16 MAY 2019: With many eyes focussed on the 75th anniversary of D-Day in France this summer, tourism types in the country’s Loire Valley are pointing out that another milestone is at hand: the 500th anniversary of the start of the French Renaissance. And to celebrate, the region is invoking the star power of an Italian, Leonardo Da Vinci, to help draw attention.

The Italian connection comes courtesy of Da Vinci’s time spent in France, specifically the Château du Close Lucé, where the master lived after 1516 as “first painter, engineer and architect to the king” (Francis 1). Of course, today, Da Vinci’s most famous painting, the Mona Lisa, hangs in the Louvre in Paris.

To mark the anniversary (which actually coincides with Da Vinci’s death at Chateau du Close Lucé on May 2, 1569, the birth of Catherine de Medici in Florence and the start of construction of the Chateau of Chambord), the Valley will be filled with a plethora of shows, concerts, exhibitions and symposiums throughout the summer and fall.

“This exceptional Renaissance period saw the greatest creative minds in art and science and the most informed intellectuals and humanists flock to the area,” says Francois Bonneau, president of the Central-Val de Loire region. “We firmly believe that, given this magnificent heritage, it is our responsibility to not only promote it, but pursue it…”

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Following are some the major events taking place:

Exhibition: "Leonardo da Vinci's Last Supper for Francois I, a masterpiece of gold and silk" (June 6-Sept. 9, Château du Clos Lucé) – To mark the anniversary of Leonardo da Vinci's death at the Château du Clos Lucé on May 2, 1519, a tapestry interpretation of The Last Supper will be on display at the chateau, presented in partnership with the Vatican Museums. This will be the first time since the 16th century that this 16-by-30-foot tapestry will be shown outside the Vatican.

Chambord Festival (June 28-July 13, Château de Chambord) – In honour of da Vinci, the 9th annual Chambord Festival will be centred around Italy this year, featuring modern and contemporary Italian musicians, including up-and-coming performers. The concerts will take place throughout the Chambord Estate, in its gardens, courtyard and chapel. The Château de Chambord, which dates to the time of King Francois I, frequently hosted musicians and artists for festivities in the royal court.

"Viva da Vinci, 500 Years of the Renaissance" Digital Show (Aug. 15 – Sept. 15 at Bourges, Orléans, Blois, Tours, Chambord, Amboise, Châteaurou, Chartres) – This travelling show offers a remarkable immersive and multi-disciplinary experience that marries art with technology. Video content will be projected on water and several solid surfaces, evoking Utopian Renaissance ideals and the innovative spirit of this historical movement. Da Vinci's work will be displayed through a dreamlike and poetical journey.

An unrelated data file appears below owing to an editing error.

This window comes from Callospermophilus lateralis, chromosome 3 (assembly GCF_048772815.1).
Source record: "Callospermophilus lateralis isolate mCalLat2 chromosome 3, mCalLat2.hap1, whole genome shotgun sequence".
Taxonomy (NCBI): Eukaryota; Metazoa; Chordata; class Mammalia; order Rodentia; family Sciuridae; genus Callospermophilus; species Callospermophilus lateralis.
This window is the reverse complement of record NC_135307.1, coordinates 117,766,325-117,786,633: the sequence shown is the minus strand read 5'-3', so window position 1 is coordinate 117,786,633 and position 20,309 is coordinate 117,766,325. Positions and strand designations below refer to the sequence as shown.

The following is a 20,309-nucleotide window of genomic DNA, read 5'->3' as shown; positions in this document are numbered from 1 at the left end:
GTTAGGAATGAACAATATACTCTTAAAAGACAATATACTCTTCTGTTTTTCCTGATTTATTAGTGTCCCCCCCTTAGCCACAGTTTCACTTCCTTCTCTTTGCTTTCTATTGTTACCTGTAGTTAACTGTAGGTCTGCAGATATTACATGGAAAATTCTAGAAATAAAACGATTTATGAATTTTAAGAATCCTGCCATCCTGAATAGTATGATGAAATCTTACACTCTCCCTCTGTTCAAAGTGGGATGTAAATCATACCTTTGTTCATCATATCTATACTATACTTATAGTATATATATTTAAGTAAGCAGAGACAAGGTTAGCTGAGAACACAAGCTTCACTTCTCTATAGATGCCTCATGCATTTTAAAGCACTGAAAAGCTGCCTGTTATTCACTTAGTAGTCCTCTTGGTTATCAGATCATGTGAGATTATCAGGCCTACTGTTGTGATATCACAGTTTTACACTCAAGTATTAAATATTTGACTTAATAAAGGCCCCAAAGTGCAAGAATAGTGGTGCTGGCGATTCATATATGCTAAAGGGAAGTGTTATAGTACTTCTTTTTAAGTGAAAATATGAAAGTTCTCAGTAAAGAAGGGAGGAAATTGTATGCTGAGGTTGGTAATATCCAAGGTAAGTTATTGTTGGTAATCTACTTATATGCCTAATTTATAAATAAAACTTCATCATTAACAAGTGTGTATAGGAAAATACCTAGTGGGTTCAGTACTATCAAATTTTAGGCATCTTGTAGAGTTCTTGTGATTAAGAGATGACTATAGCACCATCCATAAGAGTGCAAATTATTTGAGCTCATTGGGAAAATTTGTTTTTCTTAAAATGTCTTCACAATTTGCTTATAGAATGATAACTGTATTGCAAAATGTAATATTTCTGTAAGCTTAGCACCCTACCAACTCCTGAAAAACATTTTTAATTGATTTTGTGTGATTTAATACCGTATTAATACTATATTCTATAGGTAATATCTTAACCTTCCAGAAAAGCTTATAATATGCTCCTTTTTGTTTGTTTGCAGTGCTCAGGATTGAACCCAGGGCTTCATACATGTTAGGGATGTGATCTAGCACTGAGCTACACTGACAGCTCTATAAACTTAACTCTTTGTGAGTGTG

Other major events include:

Catherine de Medici's Room: A refurbished version of her former room (through Dec. 31 at Regional Domain of Chaumont-sur-Loire)
 
Catherine de Medici's Apothecary: A restored version of the Queen's former apothecary will open to the public (from Spring at Château de Chenonceau)
 
Fluxshow2019: An exhibit displaying "spectacular artistic machines" with works by French and Italian artists (through November at Fondation du Doute in Blois)
 
A Contemporary Homage to Leonardo da Vinci: Interpretations of da Vinci's work by 30 well-known contemporary artists (through Nov. 3, at Château du Rivau)
 
Renaissance Ball: A grand Renaissance ball, with guests dressed in period costumes (May 18 at Château du Rivau and July 25 at Château Royal d'Amboise)
 
Children of the Renaissance Exhibit: An exhibit centered around children raised during the Renaissance, with a focus on growing up as a member of the royal family (May 18-Sept. 1 at Royal Château of Blois)
 
Azay and the New World: A new nighttime sound and light show within the château's grounds, illuminated by projections themed around the Renaissance (June 29-Sept. 1) at Château d'Azay-le-Rideau.

Located in central France about 235 km south of Paris (and accessible by train in under two hours), the 280-km long Loire Valley has been recognized by UNESCO for its historical landscapes, and is equally known for its 22 major châteaux, gastronomy, 85 types of wine and corresponding wine culture (including over 400 wine cellars that are open to the public), as well as being a mecca for cyclists, with 5,000 km. of trails and routes with distinct itineraries attracting more than a million cyclists a year.

For more Information on events in the Loire Valley, check https://www.vivadavinci2019.fr/en/

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Michael Baginski

Editor, Mike Baginski is well known and well respected within the industry across Canada, the US, in the Caribbean, Mexico and numerous other destinations outside North America.

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